Other stories below: GOP running out of gas on Solyndra; What if July beats heat records the way March just did?
A cloud of explosive natural gas boiling out of the North Sea off the coast of Scotland has forced the evacuation of a second rig and forced coastguards to set up an exclusion zone to ward off ships and aircraft.
French oil firm Total said the leak was the most serious problem it had faced in the North Sea in a decade of drilling, adding that it was taking “all possible measures” to try to identify the source and cause of the leak and to bring it under control.
“It’s not going to be solved straightforwardly — it will take at least a few days,” a Total spokesman said, adding that experts were being flown in from around the world to help stop the leak.
Last month I wrote about how global warming might not be so bad after all. Not for me, anyway. Sure, sea level is rising, threatening millions of Americans and many more millions of people around the world. Sure, glaciers are melting and winter snowpack is disappearing in the West (and again, in other parts of the world), putting summer water supplies at risk. Sure, extreme weather is on the rise, almost certainly as a result of human-triggered climate change.
But February, which normally alternates between cold and bitterly cold in Princeton, N.J., where Climate Central is headquartered, was unusually mild. Call me selfish, but I kind of liked it. I didn’t realize at the time that March would be even warmer, and I really liked that. The average high here in central New Jersey is 50°F in March, but this month we went over 60° no fewer than 15 times (the forecast says we might do it once more before April begins). We topped 70° eight times. We hit 78° twice, and once we got all the way up to 79° — fully 29° above normal.
House Republicans look like they’re running out of ammunition on Solyndra.
Gone are their threats of hauling Rahm Emanuel and Carol Browner up to the Capitol to testify about how they helped the now bankrupt California solar company.
The White House hopes to soon remove the GOP’s threat of a contempt of Congress vote by turning over the final scraps from thousands of pages of internal documents.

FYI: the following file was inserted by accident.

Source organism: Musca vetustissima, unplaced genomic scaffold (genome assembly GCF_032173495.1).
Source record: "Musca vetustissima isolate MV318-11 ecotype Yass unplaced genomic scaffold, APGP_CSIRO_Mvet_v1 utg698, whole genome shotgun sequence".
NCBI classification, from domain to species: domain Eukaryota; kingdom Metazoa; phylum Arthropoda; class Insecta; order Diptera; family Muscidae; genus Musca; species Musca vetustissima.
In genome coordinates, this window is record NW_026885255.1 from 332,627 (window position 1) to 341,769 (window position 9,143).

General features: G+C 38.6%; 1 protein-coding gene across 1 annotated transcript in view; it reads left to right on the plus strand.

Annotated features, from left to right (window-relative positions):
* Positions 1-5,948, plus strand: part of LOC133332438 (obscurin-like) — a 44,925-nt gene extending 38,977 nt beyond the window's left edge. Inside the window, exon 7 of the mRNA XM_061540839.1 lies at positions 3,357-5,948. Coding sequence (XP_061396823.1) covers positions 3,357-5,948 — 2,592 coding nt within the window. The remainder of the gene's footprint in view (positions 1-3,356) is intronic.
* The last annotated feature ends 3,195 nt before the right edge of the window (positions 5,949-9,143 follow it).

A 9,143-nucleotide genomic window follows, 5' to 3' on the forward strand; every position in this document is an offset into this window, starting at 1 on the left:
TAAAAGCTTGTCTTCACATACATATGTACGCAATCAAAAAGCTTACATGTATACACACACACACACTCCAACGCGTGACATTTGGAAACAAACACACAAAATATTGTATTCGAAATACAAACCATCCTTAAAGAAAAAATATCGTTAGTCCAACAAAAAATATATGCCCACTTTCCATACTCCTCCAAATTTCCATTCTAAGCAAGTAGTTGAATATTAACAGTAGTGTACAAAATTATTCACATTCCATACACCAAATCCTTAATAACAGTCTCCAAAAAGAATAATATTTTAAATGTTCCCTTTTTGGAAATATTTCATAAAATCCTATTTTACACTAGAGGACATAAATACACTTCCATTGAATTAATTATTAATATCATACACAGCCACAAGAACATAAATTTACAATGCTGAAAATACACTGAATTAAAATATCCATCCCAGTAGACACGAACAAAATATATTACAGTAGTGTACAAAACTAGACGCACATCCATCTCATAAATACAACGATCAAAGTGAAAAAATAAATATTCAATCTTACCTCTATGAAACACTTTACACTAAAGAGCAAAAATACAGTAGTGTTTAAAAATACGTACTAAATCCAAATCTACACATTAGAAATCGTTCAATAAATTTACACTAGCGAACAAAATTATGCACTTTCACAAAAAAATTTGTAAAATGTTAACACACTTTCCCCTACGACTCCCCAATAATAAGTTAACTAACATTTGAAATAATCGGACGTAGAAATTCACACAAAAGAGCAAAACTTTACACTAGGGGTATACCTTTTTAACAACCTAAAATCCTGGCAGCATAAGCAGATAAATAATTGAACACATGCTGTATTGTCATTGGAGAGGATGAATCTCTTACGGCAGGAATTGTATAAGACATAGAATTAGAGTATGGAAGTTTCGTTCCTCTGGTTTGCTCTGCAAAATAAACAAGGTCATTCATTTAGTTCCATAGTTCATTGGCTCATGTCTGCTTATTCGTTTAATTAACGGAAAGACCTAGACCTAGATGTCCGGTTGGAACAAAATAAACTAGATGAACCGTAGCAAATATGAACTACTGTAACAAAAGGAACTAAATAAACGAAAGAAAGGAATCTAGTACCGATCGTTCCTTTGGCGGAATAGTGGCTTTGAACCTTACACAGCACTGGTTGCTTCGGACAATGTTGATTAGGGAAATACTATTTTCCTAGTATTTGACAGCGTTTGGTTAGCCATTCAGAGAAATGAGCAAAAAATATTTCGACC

And one of the main GOP investigators, Rep. Cliff Stearns, is mired in his own political mess after questioning the legitimacy of President Barack Obama’s birth certificate and over allegations he tried to bribe another Florida Republican to get out of their August primary race.
More than a year into a probe that’s extended to the Energy Department loan guarantee portfolio, Republican investigators even acknowledge they’ve fallen short of substantiating their allegations that the administration helped political allies like Tulsa oilman George Kaiser secure hundreds of millions of dollars in subsidies through a loan guarantee to Solyndra.
Solyndra LLC, whose abrupt bankruptcy filing last summer put the Obama administration’s solar-power efforts in the spotlight, kept the government well informed of its finances and business prospects, according to a report by the company’s chief restructuring officer.
The report — whose author was hired by Solyndra’s board — is based on a four-month investigation and was filed in bankruptcy court on Tuesday. It concludes that the Department of Energy, which had guaranteed a $535 million loan to Solyndra, was fully aware of the risks and kept up to date on the solar-power company’s deteriorating finances.
A new study based on the National Audubon Society’s North American Christmas Bird Count finds birds have taken decades to adjust their ranges northward in response to warming winters.
Frank La Sorte, a post-doctoral researcher at the Cornell Lab of Ornithology in Ithaca, was lead author of the study published online this month by the Journal of Animal Ecology. He said animals adjust to rising minimum winter temperatures by shifting their ranges northward. Since birds are highly mobile and migrate north and south with the changing seasons, they’re better able to shift their ranges than less-mobile, non-migrating species, like amphibians.
But the study of 59 bird species found it’s not all that easy or quick. And some birds are better equipped to follow the changing climate than others.
Extreme weather events over the past decade have increased and were “very likely” caused by manmade global warming, a study in the journal Nature Climate Change said on Sunday.
Scientists at Germany’s Potsdam Institute for Climate Research used physics, statistical analysis and computer simulations to link extreme rainfall and heat waves to global warming. The link between warming and storms was less clear.
“It is very likely that several of the unprecedented extremes of the past decade would not have occurred without anthropogenic global warming,” said the study.
Europe’s wave and tidal power technology is likely to disappoint EU expectations for 2020 and take over a decade to contribute to energy supply in a significant way, even though it is chalking up rapid growth and drawing in big industrial investors.
The nascent industry has attracted a flurry of investor activity over the past year, securing an estimated few hundred million euros from companies such as Siemens and Vattenfall.
It is making fast progress from prototype devices toward full-scale sea trials and promises to be more reliable than many types of renewable power that depend on the weather.